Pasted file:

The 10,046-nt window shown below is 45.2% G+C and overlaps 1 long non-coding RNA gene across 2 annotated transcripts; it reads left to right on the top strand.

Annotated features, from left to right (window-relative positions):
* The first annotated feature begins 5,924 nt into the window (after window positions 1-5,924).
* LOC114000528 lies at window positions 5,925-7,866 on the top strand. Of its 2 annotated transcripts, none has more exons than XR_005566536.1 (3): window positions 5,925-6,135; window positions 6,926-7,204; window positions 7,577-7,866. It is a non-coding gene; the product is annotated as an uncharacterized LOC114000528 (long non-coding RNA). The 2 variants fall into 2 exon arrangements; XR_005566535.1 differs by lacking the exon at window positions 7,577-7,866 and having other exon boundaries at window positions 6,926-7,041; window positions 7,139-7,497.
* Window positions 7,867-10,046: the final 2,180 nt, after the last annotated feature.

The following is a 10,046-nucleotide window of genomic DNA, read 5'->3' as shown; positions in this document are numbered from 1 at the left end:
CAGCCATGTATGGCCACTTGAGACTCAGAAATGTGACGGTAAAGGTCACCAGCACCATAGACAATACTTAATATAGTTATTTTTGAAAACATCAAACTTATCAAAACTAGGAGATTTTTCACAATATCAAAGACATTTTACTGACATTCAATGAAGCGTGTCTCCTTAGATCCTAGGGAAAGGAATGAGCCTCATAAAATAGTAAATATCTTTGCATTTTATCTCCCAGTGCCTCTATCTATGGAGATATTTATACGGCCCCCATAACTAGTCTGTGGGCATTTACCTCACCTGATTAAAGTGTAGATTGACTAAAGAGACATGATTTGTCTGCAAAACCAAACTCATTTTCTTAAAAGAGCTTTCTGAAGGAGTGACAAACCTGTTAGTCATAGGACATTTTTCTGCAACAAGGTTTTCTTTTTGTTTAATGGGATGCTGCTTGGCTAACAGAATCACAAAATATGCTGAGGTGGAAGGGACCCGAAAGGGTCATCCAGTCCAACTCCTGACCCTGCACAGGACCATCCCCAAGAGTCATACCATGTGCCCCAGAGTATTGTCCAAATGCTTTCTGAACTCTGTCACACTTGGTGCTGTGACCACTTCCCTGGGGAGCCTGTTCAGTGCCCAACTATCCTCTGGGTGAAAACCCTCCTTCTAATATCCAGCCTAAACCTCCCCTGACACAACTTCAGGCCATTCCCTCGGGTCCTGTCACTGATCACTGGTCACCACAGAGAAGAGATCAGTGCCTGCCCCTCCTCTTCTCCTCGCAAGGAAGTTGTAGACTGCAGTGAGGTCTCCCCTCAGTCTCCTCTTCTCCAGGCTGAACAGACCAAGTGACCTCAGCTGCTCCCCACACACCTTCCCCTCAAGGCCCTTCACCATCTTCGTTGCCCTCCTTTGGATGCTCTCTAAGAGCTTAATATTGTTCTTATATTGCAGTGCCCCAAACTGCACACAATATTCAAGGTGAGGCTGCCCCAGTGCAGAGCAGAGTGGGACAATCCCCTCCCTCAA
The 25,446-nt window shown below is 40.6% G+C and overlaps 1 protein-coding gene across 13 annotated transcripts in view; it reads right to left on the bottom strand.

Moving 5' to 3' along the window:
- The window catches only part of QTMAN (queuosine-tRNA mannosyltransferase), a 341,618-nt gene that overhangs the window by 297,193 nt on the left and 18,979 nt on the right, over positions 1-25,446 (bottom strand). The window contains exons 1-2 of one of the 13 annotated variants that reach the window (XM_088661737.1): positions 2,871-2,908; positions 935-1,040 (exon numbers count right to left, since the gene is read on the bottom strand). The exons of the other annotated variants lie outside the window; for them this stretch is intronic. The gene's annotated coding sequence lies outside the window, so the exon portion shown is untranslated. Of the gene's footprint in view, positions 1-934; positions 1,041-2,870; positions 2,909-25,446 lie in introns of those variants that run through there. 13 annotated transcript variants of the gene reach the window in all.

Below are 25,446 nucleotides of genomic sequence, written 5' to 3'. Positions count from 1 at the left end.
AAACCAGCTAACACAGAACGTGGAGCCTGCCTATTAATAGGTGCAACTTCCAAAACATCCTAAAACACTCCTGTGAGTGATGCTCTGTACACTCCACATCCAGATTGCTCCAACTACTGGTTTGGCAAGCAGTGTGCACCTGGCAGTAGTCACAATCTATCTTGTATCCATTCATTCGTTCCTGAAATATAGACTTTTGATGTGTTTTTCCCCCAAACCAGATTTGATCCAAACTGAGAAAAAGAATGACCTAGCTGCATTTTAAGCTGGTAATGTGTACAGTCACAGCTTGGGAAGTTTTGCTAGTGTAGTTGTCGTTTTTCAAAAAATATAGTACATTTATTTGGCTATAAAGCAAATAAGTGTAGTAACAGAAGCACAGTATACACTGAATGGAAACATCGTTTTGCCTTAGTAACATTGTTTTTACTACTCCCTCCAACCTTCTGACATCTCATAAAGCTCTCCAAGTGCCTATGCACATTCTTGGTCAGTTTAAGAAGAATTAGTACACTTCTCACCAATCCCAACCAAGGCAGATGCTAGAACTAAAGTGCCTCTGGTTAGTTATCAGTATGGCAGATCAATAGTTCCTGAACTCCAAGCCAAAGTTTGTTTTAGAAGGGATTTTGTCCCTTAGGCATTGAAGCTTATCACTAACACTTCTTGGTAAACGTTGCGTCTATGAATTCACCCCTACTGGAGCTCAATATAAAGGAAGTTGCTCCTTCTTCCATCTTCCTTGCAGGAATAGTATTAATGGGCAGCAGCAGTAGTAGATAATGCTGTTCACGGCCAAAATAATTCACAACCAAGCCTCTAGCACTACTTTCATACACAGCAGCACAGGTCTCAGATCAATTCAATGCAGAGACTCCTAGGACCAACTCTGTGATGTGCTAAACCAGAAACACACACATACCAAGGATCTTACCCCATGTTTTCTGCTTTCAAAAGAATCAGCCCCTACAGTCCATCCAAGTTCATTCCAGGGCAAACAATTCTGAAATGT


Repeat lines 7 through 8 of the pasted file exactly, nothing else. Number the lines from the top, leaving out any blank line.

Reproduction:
CAGCCATGTATGGCCACTTGAGACTCAGAAATGTGACGGTAAAGGTCACCAGCACCATAGACAATACTTAATATAGTTATTTTTGAAAACATCAAACTTATCAAAACTAGGAGATTTTTCACAATATCAAAGACATTTTACTGACATTCAATGAAGCGTGTCTCCTTAGATCCTAGGGAAAGGAATGAGCCTCATAAAATAGTAAATATCTTTGCATTTTATCTCCCAGTGCCTCTATCTATGGAGATATTTATACGGCCCCCATAACTAGTCTGTGGGCATTTACCTCACCTGATTAAAGTGTAGATTGACTAAAGAGACATGATTTGTCTGCAAAACCAAACTCATTTTCTTAAAAGAGCTTTCTGAAGGAGTGACAAACCTGTTAGTCATAGGACATTTTTCTGCAACAAGGTTTTCTTTTTGTTTAATGGGATGCTGCTTGGCTAACAGAATCACAAAATATGCTGAGGTGGAAGGGACCCGAAAGGGTCATCCAGTCCAACTCCTGACCCTGCACAGGACCATCCCCAAGAGTCATACCATGTGCCCCAGAGTATTGTCCAAATGCTTTCTGAACTCTGTCACACTTGGTGCTGTGACCACTTCCCTGGGGAGCCTGTTCAGTGCCCAACTATCCTCTGGGTGAAAACCCTCCTTCTAATATCCAGCCTAAACCTCCCCTGACACAACTTCAGGCCATTCCCTCGGGTCCTGTCACTGATCACTGGTCACCACAGAGAAGAGATCAGTGCCTGCCCCTCCTCTTCTCCTCGCAAGGAAGTTGTAGACTGCAGTGAGGTCTCCCCTCAGTCTCCTCTTCTCCAGGCTGAACAGACCAAGTGACCTCAGCTGCTCCCCACACACCTTCCCCTCAAGGCCCTTCACCATCTTCGTTGCCCTCCTTTGGATGCTCTCTAAGAGCTTAATATTGTTCTTATATTGCAGTGCCCCAAACTGCACACAATATTCAAGGTGAGGCTGCCCCAGTGCAGAGCAGAGTGGGACAATCCCCTCCCTCAA
The 25,446-nt window shown below is 40.6% G+C and overlaps 1 protein-coding gene across 13 annotated transcripts in view; it reads right to left on the bottom strand.